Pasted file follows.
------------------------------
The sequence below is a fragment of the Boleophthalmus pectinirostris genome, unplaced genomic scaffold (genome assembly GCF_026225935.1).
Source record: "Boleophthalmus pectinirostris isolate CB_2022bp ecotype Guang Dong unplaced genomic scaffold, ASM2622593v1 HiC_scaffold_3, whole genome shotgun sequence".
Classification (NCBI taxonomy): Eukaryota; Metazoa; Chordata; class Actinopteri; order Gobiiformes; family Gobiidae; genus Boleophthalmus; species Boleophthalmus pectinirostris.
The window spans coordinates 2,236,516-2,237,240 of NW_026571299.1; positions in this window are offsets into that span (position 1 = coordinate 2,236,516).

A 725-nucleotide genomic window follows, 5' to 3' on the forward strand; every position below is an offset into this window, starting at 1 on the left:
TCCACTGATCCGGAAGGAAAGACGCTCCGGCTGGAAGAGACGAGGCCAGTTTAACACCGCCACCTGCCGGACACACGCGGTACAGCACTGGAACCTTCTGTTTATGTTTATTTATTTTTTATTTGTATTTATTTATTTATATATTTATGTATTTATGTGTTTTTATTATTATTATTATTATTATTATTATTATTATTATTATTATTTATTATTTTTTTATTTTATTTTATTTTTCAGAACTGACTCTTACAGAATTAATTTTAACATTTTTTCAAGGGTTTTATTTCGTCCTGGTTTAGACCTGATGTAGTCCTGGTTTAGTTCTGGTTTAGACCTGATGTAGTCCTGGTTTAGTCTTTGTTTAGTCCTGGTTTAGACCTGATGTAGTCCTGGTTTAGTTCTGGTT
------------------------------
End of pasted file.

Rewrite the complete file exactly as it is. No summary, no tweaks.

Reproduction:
The sequence below is a fragment of the Boleophthalmus pectinirostris genome, unplaced genomic scaffold (genome assembly GCF_026225935.1).
Source record: "Boleophthalmus pectinirostris isolate CB_2022bp ecotype Guang Dong unplaced genomic scaffold, ASM2622593v1 HiC_scaffold_3, whole genome shotgun sequence".
Classification (NCBI taxonomy): Eukaryota; Metazoa; Chordata; class Actinopteri; order Gobiiformes; family Gobiidae; genus Boleophthalmus; species Boleophthalmus pectinirostris.
The window spans coordinates 2,236,516-2,237,240 of NW_026571299.1; positions in this window are offsets into that span (position 1 = coordinate 2,236,516).

A 725-nucleotide genomic window follows, 5' to 3' on the forward strand; every position below is an offset into this window, starting at 1 on the left:
TCCACTGATCCGGAAGGAAAGACGCTCCGGCTGGAAGAGACGAGGCCAGTTTAACACCGCCACCTGCCGGACACACGCGGTACAGCACTGGAACCTTCTGTTTATGTTTATTTATTTTTTATTTGTATTTATTTATTTATATATTTATGTATTTATGTGTTTTTATTATTATTATTATTATTATTATTATTATTATTATTATTATTTATTATTTTTTTATTTTATTTTATTTTTCAGAACTGACTCTTACAGAATTAATTTTAACATTTTTTCAAGGGTTTTATTTCGTCCTGGTTTAGACCTGATGTAGTCCTGGTTTAGTTCTGGTTTAGACCTGATGTAGTCCTGGTTTAGTCTTTGTTTAGTCCTGGTTTAGACCTGATGTAGTCCTGGTTTAGTTCTGGTT